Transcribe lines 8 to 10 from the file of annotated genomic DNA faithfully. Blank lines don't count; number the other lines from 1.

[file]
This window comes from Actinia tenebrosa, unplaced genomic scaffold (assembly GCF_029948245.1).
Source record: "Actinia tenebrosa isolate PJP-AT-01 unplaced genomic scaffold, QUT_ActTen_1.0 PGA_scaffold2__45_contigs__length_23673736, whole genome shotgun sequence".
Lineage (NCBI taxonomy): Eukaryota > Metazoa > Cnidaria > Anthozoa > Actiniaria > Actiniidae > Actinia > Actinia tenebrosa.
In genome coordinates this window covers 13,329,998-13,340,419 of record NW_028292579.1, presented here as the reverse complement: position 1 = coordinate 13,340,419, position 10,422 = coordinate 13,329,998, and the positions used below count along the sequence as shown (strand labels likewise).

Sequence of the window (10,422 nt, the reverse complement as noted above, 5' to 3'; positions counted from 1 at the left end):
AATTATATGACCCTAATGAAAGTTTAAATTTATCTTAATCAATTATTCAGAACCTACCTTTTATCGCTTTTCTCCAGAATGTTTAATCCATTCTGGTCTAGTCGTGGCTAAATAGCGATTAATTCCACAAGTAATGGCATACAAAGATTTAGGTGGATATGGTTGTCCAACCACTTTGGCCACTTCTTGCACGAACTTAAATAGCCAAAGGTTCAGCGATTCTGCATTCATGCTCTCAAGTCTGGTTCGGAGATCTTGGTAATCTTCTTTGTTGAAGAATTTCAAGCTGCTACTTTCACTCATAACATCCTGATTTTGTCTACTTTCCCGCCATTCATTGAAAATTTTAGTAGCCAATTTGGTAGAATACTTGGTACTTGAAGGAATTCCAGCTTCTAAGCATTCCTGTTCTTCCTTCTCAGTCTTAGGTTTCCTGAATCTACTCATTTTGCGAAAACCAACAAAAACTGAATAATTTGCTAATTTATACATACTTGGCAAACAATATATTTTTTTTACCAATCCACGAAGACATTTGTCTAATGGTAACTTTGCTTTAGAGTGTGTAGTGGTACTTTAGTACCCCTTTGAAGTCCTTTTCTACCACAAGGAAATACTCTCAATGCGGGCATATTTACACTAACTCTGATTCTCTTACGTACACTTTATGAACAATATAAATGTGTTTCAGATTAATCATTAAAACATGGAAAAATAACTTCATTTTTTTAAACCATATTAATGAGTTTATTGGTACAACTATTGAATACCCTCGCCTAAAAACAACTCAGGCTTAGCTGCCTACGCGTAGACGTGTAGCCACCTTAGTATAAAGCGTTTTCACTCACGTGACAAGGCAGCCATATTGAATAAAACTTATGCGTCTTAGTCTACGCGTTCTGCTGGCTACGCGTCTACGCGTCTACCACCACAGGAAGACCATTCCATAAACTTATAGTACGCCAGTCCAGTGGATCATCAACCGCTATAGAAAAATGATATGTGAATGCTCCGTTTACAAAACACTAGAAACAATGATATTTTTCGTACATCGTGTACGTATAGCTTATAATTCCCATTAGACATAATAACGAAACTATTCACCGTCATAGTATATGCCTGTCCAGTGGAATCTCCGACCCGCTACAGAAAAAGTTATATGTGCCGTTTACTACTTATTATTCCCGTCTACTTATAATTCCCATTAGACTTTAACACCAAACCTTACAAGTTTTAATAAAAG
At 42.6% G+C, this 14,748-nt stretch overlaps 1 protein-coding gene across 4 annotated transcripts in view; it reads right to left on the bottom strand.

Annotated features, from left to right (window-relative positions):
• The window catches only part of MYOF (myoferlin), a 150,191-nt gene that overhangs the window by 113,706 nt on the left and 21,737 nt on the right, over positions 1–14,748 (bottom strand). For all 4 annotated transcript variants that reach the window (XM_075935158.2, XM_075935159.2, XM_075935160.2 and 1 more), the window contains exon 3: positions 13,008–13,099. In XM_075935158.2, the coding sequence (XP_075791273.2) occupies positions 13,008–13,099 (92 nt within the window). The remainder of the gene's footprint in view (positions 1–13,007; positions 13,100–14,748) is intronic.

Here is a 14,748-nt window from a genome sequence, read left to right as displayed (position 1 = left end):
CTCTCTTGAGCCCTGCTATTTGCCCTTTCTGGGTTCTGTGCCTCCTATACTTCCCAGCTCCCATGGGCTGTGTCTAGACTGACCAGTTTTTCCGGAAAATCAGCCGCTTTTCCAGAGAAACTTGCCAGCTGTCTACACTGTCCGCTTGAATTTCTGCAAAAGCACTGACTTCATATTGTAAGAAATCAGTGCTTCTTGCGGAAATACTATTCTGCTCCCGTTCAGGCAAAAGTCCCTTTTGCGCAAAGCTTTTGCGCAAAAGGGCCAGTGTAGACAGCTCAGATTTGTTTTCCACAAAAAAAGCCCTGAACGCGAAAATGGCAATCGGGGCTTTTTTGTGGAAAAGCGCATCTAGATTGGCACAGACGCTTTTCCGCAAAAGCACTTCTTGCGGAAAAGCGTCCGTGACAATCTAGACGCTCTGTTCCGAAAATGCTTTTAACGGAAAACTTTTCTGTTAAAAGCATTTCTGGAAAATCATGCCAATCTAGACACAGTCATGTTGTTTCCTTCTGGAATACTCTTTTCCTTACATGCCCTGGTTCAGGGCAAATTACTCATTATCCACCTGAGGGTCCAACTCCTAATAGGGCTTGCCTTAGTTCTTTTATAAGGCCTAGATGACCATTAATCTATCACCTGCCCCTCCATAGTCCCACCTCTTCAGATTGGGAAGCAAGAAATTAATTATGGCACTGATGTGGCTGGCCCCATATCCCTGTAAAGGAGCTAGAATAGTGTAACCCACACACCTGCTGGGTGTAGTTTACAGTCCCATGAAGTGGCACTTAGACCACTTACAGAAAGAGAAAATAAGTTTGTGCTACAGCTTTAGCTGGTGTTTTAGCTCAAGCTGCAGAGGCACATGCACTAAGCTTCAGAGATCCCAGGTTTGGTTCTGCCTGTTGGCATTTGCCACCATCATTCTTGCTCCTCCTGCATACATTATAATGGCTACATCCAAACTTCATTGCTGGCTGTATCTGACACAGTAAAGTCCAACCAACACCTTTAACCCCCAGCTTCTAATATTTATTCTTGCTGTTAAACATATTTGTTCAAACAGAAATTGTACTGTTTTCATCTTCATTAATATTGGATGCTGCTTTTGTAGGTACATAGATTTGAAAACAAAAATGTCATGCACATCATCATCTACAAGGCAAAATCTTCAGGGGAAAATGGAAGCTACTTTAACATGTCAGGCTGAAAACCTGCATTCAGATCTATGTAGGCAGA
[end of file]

Annotated features, from left to right (window-relative positions):
• The window catches only part of MYOF (myoferlin), a 150,191-nt gene that overhangs the window by 113,706 nt on the left and 21,737 nt on the right, over positions 1–14,748 (bottom strand). For all 4 annotated transcript variants that reach the window (XM_075935158.2, XM_075935159.2, XM_075935160.2 and 1 more), the window contains exon 3: positions 13,008–13,099. In XM_075935158.2, the coding sequence (XP_075791273.2) occupies positions 13,008–13,099 (92 nt within the window). The remainder of the gene's footprint in view (positions 1–13,007; positions 13,100–14,748) is intronic.

Here is a 14,748-nt window from a genome sequence, read left to right as displayed (position 1 = left end):